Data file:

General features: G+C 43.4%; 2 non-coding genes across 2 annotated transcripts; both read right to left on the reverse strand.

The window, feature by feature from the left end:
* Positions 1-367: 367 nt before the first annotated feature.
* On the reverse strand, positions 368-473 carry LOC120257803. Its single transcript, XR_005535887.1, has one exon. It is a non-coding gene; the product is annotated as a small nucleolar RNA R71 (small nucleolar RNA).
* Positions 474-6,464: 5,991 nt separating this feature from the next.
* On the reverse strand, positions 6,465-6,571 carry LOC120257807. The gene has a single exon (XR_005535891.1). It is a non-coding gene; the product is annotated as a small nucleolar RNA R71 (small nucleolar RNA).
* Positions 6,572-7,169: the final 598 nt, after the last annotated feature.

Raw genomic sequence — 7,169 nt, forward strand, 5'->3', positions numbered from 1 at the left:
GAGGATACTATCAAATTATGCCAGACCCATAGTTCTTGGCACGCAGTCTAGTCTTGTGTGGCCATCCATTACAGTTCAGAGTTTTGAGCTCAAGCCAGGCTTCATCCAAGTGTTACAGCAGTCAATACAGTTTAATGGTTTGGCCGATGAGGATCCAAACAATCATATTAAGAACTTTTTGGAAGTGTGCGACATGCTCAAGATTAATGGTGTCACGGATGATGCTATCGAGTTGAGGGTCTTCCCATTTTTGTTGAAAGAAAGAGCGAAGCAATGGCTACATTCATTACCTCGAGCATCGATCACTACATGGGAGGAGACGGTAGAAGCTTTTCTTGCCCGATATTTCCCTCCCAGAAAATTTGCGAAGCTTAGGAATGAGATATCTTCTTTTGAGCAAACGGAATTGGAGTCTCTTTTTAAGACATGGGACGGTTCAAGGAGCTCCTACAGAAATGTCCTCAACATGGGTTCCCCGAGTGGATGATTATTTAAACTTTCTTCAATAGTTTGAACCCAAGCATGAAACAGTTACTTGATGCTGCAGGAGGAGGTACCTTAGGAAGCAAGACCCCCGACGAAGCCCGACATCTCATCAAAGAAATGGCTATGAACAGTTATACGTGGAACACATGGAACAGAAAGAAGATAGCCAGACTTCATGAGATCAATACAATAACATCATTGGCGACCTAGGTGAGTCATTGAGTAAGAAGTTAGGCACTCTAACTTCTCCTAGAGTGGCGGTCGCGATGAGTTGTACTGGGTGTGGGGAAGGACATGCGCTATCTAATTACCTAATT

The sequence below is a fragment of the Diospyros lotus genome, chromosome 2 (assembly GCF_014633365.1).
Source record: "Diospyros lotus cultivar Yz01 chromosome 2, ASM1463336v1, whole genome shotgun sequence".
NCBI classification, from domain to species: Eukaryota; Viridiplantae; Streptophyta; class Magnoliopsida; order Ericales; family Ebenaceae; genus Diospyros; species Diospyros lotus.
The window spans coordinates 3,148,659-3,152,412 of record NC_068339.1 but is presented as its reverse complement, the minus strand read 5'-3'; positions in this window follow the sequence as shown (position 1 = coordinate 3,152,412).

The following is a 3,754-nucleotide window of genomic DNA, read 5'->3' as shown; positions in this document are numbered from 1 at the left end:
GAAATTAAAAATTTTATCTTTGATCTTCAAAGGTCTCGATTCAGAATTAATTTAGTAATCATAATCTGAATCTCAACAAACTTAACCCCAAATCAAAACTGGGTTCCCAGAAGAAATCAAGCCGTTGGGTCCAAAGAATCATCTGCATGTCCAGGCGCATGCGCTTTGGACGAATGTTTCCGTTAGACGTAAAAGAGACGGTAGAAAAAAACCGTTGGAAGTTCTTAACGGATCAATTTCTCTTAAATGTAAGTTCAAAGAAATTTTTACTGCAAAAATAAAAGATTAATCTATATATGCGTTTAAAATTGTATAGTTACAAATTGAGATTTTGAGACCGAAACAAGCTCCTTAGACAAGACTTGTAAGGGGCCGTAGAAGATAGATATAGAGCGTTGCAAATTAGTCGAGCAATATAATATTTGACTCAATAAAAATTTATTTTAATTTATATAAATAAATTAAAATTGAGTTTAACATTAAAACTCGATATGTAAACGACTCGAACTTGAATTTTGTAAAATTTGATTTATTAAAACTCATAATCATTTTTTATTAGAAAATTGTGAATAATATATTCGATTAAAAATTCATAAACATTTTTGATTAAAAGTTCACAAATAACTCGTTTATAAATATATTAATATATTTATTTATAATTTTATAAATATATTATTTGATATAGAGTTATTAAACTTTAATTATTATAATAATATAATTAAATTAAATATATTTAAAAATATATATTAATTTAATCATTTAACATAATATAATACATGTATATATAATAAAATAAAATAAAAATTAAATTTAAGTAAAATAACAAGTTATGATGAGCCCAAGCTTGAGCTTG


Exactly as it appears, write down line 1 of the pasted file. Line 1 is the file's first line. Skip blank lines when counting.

General features: G+C 43.4%; 2 non-coding genes across 2 annotated transcripts; both read right to left on the reverse strand.